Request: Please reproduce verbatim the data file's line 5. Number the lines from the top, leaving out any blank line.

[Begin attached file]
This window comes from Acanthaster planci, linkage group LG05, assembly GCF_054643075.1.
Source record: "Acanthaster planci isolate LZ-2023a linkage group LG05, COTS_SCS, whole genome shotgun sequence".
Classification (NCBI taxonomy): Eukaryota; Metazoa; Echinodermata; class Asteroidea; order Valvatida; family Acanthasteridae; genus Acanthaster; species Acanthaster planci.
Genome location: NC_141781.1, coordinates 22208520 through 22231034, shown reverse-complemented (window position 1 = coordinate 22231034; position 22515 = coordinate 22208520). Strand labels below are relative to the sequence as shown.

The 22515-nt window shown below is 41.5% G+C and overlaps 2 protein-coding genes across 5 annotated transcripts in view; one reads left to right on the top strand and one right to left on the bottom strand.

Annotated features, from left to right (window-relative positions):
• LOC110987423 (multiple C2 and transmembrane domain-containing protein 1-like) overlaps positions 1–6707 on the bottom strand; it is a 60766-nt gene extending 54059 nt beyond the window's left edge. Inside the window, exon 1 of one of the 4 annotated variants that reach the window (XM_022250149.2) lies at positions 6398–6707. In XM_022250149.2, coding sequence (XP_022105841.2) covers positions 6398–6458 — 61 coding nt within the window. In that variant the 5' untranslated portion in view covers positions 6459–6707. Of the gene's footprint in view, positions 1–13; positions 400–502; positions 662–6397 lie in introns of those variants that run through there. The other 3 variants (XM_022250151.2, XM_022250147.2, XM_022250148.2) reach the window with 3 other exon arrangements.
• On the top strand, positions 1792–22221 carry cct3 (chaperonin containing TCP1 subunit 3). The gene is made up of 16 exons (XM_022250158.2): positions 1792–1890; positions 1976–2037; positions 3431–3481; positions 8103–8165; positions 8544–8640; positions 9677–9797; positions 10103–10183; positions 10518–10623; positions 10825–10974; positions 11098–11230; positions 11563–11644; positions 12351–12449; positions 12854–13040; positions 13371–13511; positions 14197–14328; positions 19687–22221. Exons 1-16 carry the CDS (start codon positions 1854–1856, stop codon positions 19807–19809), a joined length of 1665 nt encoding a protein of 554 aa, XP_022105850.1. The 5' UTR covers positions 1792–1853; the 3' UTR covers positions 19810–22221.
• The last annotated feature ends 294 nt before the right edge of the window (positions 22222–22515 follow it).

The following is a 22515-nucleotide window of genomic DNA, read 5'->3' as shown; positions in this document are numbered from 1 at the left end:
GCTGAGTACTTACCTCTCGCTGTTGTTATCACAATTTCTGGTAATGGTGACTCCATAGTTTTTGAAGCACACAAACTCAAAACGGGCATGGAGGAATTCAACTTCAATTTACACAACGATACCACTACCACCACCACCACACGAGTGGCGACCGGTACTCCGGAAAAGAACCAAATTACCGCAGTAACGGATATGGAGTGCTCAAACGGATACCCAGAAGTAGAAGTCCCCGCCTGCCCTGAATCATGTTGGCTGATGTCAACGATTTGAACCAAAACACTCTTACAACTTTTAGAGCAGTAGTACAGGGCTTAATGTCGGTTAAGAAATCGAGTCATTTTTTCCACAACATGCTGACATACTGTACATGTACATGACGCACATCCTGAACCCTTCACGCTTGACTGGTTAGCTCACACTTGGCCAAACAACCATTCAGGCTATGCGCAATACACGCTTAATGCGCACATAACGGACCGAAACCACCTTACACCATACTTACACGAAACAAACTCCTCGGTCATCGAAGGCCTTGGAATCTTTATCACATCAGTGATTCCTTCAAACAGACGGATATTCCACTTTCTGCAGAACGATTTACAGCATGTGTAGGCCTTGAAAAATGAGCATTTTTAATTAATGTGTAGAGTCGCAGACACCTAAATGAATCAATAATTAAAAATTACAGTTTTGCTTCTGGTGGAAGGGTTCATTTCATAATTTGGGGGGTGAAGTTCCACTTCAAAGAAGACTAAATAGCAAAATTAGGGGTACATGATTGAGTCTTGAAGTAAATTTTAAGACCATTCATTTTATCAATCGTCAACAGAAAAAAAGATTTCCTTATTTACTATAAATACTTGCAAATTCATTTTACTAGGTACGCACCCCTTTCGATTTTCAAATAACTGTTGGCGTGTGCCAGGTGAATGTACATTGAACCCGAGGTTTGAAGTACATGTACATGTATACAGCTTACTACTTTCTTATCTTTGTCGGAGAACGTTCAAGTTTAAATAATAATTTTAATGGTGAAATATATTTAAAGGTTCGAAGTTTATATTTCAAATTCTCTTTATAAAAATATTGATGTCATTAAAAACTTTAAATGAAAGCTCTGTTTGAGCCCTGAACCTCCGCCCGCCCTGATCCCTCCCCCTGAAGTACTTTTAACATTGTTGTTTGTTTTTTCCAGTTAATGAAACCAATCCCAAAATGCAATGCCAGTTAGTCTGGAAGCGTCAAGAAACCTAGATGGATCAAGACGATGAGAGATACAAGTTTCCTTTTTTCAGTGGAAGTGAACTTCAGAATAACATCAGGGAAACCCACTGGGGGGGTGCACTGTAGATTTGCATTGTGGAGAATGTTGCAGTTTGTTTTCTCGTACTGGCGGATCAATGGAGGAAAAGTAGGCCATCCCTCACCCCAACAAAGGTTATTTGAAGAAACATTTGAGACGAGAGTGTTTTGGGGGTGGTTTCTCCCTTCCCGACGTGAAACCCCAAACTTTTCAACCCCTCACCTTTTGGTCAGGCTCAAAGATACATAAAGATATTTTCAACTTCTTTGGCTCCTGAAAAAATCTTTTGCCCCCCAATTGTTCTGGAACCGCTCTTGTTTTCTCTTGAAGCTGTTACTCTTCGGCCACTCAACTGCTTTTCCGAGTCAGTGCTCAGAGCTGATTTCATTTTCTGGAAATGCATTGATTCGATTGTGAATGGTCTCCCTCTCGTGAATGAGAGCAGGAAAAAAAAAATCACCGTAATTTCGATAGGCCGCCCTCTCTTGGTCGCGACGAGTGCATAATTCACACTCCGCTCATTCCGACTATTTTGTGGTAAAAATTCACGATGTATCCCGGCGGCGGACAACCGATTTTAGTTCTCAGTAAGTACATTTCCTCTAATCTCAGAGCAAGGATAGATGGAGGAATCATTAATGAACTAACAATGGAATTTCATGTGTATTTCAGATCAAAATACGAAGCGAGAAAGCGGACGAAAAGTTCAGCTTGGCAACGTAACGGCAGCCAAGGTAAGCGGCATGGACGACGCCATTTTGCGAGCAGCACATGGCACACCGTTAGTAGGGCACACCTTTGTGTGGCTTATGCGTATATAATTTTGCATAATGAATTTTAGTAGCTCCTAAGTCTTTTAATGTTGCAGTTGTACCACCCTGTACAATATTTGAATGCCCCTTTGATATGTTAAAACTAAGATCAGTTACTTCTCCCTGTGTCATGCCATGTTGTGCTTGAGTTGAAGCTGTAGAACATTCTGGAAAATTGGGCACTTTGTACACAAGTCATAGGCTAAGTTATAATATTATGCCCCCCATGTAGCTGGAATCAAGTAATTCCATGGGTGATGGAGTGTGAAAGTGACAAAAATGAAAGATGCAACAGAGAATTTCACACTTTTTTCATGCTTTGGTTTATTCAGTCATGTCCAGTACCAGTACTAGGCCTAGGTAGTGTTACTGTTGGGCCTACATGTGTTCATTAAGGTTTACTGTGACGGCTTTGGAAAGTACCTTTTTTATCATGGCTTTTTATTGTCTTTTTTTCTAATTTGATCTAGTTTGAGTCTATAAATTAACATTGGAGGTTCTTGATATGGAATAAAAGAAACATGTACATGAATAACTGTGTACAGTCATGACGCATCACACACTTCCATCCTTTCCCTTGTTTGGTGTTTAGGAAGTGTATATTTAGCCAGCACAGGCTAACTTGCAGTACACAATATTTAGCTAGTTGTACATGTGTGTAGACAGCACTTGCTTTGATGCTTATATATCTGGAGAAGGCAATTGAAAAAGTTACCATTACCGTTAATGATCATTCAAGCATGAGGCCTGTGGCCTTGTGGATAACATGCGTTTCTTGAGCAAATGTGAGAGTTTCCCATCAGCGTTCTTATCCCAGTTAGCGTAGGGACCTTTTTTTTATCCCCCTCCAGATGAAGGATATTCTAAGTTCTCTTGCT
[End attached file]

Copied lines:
The 22515-nt window shown below is 41.5% G+C and overlaps 2 protein-coding genes across 5 annotated transcripts in view; one reads left to right on the top strand and one right to left on the bottom strand.